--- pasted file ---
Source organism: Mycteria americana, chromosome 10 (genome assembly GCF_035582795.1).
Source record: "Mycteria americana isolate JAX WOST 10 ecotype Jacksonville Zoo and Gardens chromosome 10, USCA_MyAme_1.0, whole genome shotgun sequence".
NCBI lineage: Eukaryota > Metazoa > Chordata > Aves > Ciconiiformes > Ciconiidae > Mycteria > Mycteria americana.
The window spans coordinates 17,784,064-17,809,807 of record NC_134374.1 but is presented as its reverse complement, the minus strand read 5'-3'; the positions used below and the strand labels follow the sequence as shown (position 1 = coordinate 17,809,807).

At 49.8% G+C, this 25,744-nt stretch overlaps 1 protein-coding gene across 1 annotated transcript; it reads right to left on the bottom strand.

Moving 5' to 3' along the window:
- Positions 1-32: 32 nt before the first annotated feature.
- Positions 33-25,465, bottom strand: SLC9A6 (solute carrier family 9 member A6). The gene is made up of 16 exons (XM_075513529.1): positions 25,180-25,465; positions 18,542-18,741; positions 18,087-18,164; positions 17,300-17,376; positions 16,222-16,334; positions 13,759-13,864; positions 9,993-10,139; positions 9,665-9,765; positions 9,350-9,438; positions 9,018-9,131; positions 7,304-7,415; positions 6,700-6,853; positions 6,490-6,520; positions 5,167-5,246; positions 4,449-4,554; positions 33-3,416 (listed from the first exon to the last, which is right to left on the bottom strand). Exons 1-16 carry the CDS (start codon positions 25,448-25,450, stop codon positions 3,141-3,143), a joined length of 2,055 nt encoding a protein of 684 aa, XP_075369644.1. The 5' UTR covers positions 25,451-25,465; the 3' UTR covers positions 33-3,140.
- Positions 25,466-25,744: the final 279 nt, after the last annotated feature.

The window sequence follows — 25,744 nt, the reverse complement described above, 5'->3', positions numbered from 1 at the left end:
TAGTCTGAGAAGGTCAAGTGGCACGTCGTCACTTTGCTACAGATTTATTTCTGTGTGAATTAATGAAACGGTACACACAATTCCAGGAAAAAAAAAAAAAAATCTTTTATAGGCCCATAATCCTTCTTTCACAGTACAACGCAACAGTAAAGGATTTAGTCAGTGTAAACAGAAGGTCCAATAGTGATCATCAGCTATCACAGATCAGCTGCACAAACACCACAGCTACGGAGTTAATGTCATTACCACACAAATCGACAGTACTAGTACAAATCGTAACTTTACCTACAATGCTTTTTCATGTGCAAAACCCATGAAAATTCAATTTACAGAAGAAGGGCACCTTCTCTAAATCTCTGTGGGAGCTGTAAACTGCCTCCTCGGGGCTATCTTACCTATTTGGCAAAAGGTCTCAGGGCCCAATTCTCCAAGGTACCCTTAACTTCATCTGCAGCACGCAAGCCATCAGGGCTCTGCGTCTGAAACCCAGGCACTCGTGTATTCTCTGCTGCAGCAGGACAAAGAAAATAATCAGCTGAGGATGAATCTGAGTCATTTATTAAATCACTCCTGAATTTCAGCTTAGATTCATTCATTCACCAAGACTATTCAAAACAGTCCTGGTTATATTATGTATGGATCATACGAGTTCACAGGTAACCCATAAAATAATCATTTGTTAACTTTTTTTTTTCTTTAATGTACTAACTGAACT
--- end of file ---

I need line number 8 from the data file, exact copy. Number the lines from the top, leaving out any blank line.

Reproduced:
- Positions 33-25,465, bottom strand: SLC9A6 (solute carrier family 9 member A6). The gene is made up of 16 exons (XM_075513529.1): positions 25,180-25,465; positions 18,542-18,741; positions 18,087-18,164; positions 17,300-17,376; positions 16,222-16,334; positions 13,759-13,864; positions 9,993-10,139; positions 9,665-9,765; positions 9,350-9,438; positions 9,018-9,131; positions 7,304-7,415; positions 6,700-6,853; positions 6,490-6,520; positions 5,167-5,246; positions 4,449-4,554; positions 33-3,416 (listed from the first exon to the last, which is right to left on the bottom strand). Exons 1-16 carry the CDS (start codon positions 25,448-25,450, stop codon positions 3,141-3,143), a joined length of 2,055 nt encoding a protein of 684 aa, XP_075369644.1. The 5' UTR covers positions 25,451-25,465; the 3' UTR covers positions 33-3,140.